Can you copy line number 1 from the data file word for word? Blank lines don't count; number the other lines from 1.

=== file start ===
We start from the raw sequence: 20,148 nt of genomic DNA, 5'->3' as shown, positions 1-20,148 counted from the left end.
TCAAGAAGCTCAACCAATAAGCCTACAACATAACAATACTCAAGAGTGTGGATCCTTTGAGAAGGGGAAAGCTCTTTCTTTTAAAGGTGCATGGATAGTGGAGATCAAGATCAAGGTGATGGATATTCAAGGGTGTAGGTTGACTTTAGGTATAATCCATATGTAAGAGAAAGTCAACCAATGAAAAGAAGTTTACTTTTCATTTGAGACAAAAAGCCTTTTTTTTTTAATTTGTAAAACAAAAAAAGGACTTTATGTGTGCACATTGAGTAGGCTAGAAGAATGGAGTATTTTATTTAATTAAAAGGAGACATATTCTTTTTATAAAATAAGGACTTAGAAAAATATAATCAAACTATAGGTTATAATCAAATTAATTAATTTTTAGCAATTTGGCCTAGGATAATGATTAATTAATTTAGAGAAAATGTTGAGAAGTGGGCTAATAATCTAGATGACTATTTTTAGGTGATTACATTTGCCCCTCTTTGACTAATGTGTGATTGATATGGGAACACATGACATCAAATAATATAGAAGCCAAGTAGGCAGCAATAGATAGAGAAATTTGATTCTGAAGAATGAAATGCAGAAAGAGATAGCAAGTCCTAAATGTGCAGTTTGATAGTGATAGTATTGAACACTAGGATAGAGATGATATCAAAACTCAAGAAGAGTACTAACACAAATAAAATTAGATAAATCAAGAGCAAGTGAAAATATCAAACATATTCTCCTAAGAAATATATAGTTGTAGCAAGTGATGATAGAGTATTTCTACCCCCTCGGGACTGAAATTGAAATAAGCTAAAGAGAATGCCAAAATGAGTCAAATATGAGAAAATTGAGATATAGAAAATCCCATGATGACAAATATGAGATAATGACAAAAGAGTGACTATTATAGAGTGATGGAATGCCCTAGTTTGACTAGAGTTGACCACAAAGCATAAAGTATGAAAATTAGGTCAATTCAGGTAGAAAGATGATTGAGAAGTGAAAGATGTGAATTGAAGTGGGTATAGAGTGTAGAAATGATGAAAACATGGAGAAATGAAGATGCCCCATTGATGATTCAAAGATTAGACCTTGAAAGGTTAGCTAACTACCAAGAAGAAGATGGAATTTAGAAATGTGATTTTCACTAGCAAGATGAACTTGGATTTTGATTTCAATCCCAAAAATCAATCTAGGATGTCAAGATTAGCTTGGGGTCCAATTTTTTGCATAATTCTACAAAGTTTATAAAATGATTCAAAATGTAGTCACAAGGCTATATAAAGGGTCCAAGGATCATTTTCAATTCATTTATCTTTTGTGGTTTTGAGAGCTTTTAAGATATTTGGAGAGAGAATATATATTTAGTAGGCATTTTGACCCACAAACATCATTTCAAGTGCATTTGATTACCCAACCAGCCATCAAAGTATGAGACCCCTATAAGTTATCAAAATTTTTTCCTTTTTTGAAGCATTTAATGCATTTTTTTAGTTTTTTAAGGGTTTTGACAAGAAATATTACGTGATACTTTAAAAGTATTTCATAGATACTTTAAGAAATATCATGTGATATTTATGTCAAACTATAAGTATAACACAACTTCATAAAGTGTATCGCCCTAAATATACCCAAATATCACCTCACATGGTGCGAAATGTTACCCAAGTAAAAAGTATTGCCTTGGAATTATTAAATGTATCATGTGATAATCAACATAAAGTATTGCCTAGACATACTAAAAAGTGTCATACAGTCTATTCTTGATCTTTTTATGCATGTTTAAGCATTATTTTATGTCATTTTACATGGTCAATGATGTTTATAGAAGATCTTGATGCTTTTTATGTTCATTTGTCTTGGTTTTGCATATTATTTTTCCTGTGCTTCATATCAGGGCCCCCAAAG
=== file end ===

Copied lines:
We start from the raw sequence: 20,148 nt of genomic DNA, 5'->3' as shown, positions 1-20,148 counted from the left end.